A recently published editorial in the Journal of the American Society of Hypertension (JASH), "Ambulatory Blood Pressure Monitoring Should Be Included in the National Health and Nutritional Examination Survey (NHANES)," recognizes the importance of this national survey instrument but questions the efficiency of its diagnostic methods in assessing hypertension in the population.*
Since the 1960s, CDC has utilized traditional blood pressure screening using a sphygmomanometer to measure the brachial artery pressure (a diagnostic instrument used since 1880). Drs. William B. White, President of the American Society of Hypertension, Inc. (ASH), Thomas D. Giles, a Past President of ASH, and colleagues have expressed concern regarding this methodology and its limitations in accurately detecting hypertension in patients. Their editorial strongly recommends that the CDC utilize a more sensitive and specific tool for assessing blood pressure in its national surveys.
Their recommendation for improving national statistics on hypertension is the inclusion of ambulatory BP monitoring in the NHANES' methodology. Among many physicians and hypertension specialists, ambulatory BP monitoring has been recognized as a superior and accurate method for detecting hypertension. The utilization of this advanced diagnostic method may bring to light many mitigating factors that affect the proper diagnosis of this condition, such as white coat hypertension, resistant hypertension, and nocturnal hypertension. Leading hypertension specialists around the country recognize that ABPM can not only detect hypertension in cases in which the disease actually exists, but also identify who is really in control and who is not.
As a supplement to clinical office blood pressure measurements, ABPM allows physicians and health care providers to properly diagnose patients. As a screening tool used in national health surveys, ABPM will provide for a more accurate representation of the hypertension epidemic in America, thus allowing for the development of more appropriate national health initiatives to decrease rates of uncontrolled hypertension.
* On September 4, 2012, the Centers for Disease Control and Prevention (CDC) identified hypertension as the leading cardiovascular disease risk factor in its most recent Morbidity and Mortality Weekly Report (MMWR). The numbers presented in the National Health and Nutrition Examination Survey (NHANES) report painted a rather worrisome picture of the nation's health status in relation to hypertension and its deleterious effects, noting that
- roughly 36 million people have uncontrolled high blood pressure, about 26 million with uncontrolled blood pressure have seen a doctor at least twice the past year
- nearly 22 million know they have high blood pressure, but don't have it under control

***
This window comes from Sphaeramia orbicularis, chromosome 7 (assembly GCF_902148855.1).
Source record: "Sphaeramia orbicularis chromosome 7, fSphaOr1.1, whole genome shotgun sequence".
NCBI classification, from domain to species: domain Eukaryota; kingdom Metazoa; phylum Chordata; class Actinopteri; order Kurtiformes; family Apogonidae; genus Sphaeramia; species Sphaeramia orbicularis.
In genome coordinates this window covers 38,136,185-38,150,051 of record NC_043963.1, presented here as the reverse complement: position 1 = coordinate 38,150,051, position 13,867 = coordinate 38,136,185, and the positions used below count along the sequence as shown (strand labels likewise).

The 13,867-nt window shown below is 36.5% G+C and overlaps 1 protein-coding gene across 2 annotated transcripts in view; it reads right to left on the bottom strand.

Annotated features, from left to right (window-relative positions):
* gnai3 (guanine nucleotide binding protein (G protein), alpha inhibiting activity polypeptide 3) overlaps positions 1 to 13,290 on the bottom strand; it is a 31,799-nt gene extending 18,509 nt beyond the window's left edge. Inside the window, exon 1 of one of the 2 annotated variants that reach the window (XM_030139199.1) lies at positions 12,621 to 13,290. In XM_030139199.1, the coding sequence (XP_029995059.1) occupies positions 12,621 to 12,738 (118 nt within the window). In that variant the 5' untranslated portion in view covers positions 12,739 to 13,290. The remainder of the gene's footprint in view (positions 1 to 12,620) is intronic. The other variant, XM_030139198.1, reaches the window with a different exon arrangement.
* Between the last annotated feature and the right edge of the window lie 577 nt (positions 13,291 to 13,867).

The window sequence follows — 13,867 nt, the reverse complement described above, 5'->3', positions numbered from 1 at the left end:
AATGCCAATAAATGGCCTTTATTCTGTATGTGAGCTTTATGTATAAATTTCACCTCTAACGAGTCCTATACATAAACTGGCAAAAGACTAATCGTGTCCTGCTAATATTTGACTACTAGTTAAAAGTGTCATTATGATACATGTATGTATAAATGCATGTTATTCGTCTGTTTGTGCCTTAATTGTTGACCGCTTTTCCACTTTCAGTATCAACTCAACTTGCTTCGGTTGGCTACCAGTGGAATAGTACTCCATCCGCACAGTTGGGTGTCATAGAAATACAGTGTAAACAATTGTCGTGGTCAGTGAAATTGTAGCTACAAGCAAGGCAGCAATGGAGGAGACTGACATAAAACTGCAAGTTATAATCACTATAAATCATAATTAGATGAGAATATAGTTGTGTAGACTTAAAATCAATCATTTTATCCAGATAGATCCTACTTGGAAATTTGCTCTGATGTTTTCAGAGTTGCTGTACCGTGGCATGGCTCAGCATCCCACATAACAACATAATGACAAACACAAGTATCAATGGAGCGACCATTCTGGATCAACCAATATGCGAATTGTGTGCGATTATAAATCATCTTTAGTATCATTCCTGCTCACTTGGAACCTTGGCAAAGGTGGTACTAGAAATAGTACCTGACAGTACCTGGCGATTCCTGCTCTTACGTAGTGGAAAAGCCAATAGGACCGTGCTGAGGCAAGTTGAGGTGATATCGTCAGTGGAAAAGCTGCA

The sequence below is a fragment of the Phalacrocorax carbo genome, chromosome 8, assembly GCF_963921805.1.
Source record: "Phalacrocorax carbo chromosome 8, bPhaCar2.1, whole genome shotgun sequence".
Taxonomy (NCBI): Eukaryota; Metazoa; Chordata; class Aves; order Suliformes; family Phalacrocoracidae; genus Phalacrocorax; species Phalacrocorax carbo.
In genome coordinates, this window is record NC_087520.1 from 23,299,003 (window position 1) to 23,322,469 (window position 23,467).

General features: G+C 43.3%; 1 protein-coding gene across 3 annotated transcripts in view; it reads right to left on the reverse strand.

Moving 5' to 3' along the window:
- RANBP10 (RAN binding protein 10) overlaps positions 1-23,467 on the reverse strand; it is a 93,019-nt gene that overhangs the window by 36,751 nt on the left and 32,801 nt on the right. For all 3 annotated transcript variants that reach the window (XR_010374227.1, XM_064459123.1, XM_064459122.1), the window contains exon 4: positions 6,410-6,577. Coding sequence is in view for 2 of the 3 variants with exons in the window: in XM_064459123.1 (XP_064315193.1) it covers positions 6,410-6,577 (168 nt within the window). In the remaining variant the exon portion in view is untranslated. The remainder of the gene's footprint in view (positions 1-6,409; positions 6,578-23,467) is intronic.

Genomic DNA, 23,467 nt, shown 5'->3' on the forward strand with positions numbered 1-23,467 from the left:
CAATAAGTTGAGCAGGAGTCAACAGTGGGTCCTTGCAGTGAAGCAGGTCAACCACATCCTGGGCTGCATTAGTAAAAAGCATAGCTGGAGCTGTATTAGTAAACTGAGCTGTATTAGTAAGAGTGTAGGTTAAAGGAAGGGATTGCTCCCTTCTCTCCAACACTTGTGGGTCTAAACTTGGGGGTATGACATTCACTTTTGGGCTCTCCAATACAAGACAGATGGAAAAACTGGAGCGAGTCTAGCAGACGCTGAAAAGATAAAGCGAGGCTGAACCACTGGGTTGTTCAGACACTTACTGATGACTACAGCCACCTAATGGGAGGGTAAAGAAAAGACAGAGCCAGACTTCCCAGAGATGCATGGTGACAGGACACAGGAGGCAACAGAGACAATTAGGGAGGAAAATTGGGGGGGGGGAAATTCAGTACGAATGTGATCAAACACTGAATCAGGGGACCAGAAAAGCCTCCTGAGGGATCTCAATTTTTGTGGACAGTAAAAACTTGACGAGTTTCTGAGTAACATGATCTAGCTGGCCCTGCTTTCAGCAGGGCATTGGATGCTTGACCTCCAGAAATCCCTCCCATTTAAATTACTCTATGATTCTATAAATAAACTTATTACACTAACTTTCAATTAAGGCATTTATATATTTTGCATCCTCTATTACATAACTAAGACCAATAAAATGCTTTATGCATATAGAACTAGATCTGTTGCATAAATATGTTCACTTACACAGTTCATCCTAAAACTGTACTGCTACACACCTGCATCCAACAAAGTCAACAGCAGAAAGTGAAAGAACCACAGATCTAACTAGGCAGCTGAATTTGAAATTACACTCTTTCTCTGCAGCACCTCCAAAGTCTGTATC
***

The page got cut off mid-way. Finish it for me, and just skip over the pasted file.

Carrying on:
- 16 million take medicine, but still don't have their blood pressure under control
Barbara Escobar | EurekAlert!
Spanish scientists create a 3-D bioprinter to print human skin
24.01.2017 | Carlos III University of Madrid
Tracking movement of immune cells identifies key first steps in inflammatory arthritis
23.01.2017 | Massachusetts General Hospital
A Swedish-German team of researchers has cleared up a key process for the artificial production of silk. With the help of the intense X-rays from DESY's...
For the first time ever, a cloud of ultra-cold atoms has been successfully created in space on board of a sounding rocket. The MAIUS mission demonstrates that quantum optical sensors can be operated even in harsh environments like space – a prerequi-site for finding answers to the most challenging questions of fundamental physics and an important innovation driver for everyday applications.
According to Albert Einstein's Equivalence Principle, all bodies are accelerated at the same rate by the Earth's gravity, regardless of their properties. This...
An important step towards a completely new experimental access to quantum physics has been made at University of Konstanz. The team of scientists headed by...
Yersiniae cause severe intestinal infections. Studies using Yersinia pseudotuberculosis as a model organism aim to elucidate the infection mechanisms of these...
Researchers from the University of Hamburg in Germany, in collaboration with colleagues from the University of Aarhus in Denmark, have synthesized a new superconducting material by growing a few layers of an antiferromagnetic transition-metal chalcogenide on a bismuth-based topological insulator, both being non-superconducting materials.
While superconductivity and magnetism are generally believed to be mutually exclusive, surprisingly, in this new material, superconducting correlations...
19.01.2017 | Event News
10.01.2017 | Event News
09.01.2017 | Event News
24.01.2017 | Physics and Astronomy
24.01.2017 | Life Sciences
24.01.2017 | Health and Medicine